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Medical marijuana caregivers push back on proposed rules

State regulators say the current medical marijuana rules are out-of-sync with state law and must be aligned

FALMOUTH, Maine — Last month the Maine Office of Marijuana Policy (OMP) released a draft of regulations designed to even the playing field between the state's medical and adult-use program which began this past October. 

But a coalition of hundreds of caregivers who grow medicine in their homes for sick patients, are fighting the proposed restrictions they claim are too costly and restrictive.

Derek Short's 4-year-old son Drake was diagnosed with severe autism shortly after he turned 18-months-old. 

Desperate to address his son's behaviors, lack of eye contact, and limited language, Drake became a certified medical marijuana patient. 

This is what happened after Drake received his first dose.

"He put his hand on mine and put his forehead on mine and looked me in the eye and smiled, he hadn't made eye contact in ten months," Short said.

As Drake's symptoms improved, Derek became a caregiver, growing plants to make medicine for not only his son but for other patients. But he worries about preliminary new regulations released early last month by the Office of Marijuana Policy.

The draft rules would require approval from municipalities to operate, require caregivers to use the state's inventory tracking system—already up and running for the adult-use market—and install extensive 24-hour video surveillance systems in and outside their businesses.  

"The smallest of systems would cost about $15,000," Susan Meehan, a caregiver, said. "That's just upfront costs, then there is the daily cost of storing that data for 45 days." 

Meehan works out of her home providing medicine for about two dozen patients from cancer patients to children with severe epilepsy. She says the draft rules violate patient privacy and some of the costs could decimate the medical cannabis program of around 3,000 caregivers and nearly 100,000 patients.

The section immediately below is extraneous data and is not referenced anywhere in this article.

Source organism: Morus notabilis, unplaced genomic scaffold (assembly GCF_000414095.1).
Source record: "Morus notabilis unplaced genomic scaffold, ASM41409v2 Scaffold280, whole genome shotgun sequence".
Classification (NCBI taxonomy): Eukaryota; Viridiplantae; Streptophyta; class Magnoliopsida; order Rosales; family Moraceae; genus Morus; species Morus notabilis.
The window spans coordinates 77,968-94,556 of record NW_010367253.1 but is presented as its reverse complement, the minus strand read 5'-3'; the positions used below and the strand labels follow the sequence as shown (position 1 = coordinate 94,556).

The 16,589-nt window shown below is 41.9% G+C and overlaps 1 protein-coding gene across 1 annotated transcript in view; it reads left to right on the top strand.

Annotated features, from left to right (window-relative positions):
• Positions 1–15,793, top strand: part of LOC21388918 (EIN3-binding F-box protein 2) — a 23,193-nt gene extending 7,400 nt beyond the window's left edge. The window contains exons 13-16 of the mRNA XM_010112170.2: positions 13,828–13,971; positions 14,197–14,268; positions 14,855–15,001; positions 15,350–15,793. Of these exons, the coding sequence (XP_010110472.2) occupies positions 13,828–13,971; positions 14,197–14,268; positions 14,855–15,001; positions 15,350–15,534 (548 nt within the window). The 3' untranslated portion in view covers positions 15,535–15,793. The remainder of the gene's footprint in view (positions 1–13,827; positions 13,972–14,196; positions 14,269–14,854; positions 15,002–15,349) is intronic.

"What are parents going to do when their kids' medicine becomes illegal?" Meehan said.

OMP officials say the current medical marijuana rules are out-of-sync with state law and must be aligned. Inventory tracking and labeling requirements in the medical program were approved by the legislature in 2018, but the rules haven't been updated. 

"The draft rules are firmly rooted in the foundational legislation, as well as national best practices and are informed by two years of OMP fieldwork and stakeholder engagement with public health experts, public safety officials, municipal leaders and a broad representation of industry leaders," OMP Director Erik Gundersen said in a statement. "While work on the draft continues in earnest, we look forward to engaging with interested members of the public once again as we propose a rule and as part of the formal rulemaking process."

Dawson Julia, who runs a medical marijuana storefront, East Coast CBDS's, calls the 82-page draft a slap in the face to a more than quarter of a billion-dollar industry. He leads the Maine Cannabis Coalition which has raised more than $80,000 to lobby on behalf of caregivers and patients. He says the coalition is currently working with lawmakers on emergency legislation or a possible amendment to address their concerns. 

"We are going to try to put a moratorium on medical rules for a two year period to review the rules properly," Julia said. 

OMP has received more than 1,500 comments on the preliminary draft rules. That feedback will be considered before proposed rules are finalized, which would require a formal public hearing.

For information on draft rules from the Office of Marijuana Policy, click here.


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